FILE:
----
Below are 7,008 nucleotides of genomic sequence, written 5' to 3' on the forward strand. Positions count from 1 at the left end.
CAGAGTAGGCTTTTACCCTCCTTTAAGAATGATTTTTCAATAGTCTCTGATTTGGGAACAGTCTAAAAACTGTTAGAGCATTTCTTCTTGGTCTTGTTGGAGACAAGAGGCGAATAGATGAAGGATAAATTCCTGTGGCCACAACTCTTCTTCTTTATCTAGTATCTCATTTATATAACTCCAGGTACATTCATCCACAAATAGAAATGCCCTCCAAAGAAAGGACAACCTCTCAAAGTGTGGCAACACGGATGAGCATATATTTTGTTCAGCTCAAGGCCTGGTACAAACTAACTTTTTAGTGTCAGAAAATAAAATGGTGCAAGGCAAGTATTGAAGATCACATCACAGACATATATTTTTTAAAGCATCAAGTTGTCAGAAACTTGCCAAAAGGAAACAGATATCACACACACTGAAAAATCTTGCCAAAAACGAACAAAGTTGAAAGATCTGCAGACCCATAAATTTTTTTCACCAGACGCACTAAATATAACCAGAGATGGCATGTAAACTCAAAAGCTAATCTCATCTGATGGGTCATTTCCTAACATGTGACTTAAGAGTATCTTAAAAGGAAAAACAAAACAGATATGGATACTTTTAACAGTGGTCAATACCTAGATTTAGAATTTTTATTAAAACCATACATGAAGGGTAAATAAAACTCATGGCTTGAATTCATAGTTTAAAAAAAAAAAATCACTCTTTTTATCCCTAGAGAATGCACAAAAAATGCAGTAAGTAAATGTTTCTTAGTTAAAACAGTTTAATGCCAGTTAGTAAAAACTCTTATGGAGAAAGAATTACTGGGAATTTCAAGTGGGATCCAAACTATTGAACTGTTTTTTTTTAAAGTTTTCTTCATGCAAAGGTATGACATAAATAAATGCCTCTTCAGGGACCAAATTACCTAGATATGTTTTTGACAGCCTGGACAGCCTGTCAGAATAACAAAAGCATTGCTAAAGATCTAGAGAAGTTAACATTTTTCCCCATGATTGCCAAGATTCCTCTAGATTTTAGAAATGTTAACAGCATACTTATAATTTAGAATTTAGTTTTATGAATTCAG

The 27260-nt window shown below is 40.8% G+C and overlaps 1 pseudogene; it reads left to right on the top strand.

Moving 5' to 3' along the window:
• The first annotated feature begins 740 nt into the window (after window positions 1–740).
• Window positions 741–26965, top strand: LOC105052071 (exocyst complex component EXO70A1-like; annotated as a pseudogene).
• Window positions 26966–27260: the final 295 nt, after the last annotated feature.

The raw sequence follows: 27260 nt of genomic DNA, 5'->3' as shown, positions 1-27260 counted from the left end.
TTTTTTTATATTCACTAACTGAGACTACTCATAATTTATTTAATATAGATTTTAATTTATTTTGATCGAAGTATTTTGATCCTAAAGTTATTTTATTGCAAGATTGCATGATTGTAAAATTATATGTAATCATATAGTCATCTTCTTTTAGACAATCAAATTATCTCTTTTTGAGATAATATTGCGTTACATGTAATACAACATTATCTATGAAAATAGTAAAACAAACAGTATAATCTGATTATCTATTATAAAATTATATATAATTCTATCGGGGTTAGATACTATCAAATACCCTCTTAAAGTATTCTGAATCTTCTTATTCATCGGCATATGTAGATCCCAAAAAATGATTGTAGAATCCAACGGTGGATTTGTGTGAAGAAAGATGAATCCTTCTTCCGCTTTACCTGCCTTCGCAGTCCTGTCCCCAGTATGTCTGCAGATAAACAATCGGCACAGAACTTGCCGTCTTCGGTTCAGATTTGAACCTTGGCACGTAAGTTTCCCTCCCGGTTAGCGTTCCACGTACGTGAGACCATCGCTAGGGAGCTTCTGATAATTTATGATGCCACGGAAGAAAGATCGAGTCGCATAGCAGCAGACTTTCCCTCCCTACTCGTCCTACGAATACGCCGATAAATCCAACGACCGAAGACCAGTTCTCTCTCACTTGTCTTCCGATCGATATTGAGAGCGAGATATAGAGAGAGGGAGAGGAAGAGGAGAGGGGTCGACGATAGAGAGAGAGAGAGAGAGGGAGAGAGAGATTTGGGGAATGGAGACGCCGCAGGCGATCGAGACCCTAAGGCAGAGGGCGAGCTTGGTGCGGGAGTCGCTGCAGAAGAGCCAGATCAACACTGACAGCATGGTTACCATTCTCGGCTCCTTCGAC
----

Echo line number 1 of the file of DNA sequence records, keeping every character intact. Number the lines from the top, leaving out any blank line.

Below are 7,008 nucleotides of genomic sequence, written 5' to 3' on the forward strand. Positions count from 1 at the left end.